I agree that sensor size and pixels affect resolution (the ability to see fine image detail, lp/mm whatever).
[a href=\"index.php?act=findpost&pid=135109\"][{POST_SNAPBACK}][/a]

Paul,
You'd find if you did a search that this subject has been debated ad nauseum on this forum many times.

There are other considerations that indirectly have an effect on the DoF of the final image, not just the mathematical furmulae relating to the lens aperture, focal length and distance to subject.

The most important of these is composition. You can make the statement that a 50mm lens on a cropped format camera produces the same DoF as a 50mm lens on a full frame camera, provided the aperture and distance to subject are the same, but he questions I would ask here are;

'Is an image without reference to its composition meaningful?'

'Is the statement that two different compositions have the same DoF meaningful? The parts that are common to both images should have the same DoF, if the lens, aperture and distance to target is the same, but what about the parts that are not common to both compositions?

Fine, you might say. With the cropped format camera, same lens and aperture,  I'll just step back till the field of view is the same as that through the FF camera.

However, if you do so, the DoF will then be greater.

Now some people will argue that the reason the DoF is greater is because you've increased the distance to the subject. And that's true. But there are often reasons behind reasons and I would argue that the reason why the distance is greater and therefore the DoF, in this example, is because I used a camera with a smaller sensor.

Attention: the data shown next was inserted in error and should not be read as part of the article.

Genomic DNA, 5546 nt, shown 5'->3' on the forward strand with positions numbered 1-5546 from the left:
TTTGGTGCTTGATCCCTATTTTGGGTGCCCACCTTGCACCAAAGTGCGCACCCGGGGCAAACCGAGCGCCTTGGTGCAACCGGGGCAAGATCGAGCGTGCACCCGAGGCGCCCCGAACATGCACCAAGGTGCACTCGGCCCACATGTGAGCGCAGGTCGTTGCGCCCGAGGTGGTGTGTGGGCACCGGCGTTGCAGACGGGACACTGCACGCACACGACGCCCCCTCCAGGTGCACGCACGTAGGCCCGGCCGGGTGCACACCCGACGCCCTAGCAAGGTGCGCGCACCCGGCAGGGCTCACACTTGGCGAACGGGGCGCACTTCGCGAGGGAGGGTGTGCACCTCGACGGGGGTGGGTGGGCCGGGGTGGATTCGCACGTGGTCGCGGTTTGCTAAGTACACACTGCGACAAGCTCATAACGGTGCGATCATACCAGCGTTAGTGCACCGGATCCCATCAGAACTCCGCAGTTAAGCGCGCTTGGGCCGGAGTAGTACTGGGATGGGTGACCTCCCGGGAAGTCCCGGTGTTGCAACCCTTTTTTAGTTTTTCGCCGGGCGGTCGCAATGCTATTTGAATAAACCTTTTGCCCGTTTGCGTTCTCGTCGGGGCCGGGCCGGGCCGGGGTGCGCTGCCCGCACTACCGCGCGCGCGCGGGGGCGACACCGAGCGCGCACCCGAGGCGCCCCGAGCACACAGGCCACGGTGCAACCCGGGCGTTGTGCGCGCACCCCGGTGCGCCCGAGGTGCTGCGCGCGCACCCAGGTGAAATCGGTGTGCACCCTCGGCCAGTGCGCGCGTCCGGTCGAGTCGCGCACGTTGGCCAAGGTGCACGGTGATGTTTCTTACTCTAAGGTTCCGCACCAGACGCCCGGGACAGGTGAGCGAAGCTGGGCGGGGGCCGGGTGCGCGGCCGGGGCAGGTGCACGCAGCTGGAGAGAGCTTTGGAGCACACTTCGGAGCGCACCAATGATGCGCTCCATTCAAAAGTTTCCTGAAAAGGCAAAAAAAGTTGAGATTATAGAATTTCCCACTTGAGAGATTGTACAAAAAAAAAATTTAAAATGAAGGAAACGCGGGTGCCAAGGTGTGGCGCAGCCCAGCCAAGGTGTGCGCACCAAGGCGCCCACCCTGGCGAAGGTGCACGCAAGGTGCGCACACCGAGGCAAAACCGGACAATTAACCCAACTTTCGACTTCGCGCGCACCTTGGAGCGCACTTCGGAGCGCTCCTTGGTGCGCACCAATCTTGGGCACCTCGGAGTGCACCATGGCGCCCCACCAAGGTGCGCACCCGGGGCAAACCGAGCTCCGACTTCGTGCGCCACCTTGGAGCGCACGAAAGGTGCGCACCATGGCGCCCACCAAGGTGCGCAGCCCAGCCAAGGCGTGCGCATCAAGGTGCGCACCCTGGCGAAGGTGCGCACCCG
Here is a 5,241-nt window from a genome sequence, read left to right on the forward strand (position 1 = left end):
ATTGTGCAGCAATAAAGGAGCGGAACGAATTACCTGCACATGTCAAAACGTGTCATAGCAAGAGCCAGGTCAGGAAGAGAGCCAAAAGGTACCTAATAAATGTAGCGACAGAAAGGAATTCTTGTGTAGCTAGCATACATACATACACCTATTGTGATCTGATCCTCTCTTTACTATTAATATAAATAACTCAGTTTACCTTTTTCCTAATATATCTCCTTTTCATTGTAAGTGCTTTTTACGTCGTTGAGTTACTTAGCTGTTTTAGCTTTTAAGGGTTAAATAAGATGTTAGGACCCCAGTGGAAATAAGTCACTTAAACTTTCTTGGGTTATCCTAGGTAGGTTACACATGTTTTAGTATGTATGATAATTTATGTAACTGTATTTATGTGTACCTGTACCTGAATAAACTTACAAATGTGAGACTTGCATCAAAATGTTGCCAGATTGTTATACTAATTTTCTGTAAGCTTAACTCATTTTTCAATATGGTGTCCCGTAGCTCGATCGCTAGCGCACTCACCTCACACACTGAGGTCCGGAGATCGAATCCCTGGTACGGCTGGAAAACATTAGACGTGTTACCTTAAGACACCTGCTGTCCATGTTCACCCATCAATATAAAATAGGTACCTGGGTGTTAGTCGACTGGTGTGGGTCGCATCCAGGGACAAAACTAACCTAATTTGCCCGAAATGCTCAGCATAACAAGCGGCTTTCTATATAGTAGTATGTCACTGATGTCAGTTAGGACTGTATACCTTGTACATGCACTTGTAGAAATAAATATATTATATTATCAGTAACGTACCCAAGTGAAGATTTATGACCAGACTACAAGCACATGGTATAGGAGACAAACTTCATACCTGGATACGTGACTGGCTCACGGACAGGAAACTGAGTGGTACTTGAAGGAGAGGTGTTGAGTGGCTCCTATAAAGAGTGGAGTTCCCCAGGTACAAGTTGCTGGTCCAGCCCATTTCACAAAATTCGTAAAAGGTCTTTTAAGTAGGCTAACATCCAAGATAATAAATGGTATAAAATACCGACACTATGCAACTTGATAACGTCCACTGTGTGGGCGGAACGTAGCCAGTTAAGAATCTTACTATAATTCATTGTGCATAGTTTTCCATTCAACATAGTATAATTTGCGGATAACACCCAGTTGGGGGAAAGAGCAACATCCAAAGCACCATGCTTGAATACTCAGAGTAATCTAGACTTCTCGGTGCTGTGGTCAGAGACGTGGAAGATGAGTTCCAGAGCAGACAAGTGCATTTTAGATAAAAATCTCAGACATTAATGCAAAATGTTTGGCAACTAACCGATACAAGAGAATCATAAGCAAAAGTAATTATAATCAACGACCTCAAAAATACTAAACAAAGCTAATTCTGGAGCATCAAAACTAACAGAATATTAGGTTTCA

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paulbk

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« Reply #8 on: August 23, 2007, 09:19:03 pm »

I agree with you all: if you change the configuration of the lens system (focal length, aperture) you can change the depth of field of the image. I agree with me in that the characteristics of the capture device (film, sensor, pixels) has no affect on the DoF of the lens image.

Once you start to compare quasi-equivalent images (same field of view more or less) using different lens systems and capture device, the waters get murky without a lot of head nodding and qualifying remarks.

Thanks to those that replied. I simply wanted to ensure that I was not missing some kind of magic that happened behind the lens. Turns out that QED still works the way it has since the bang.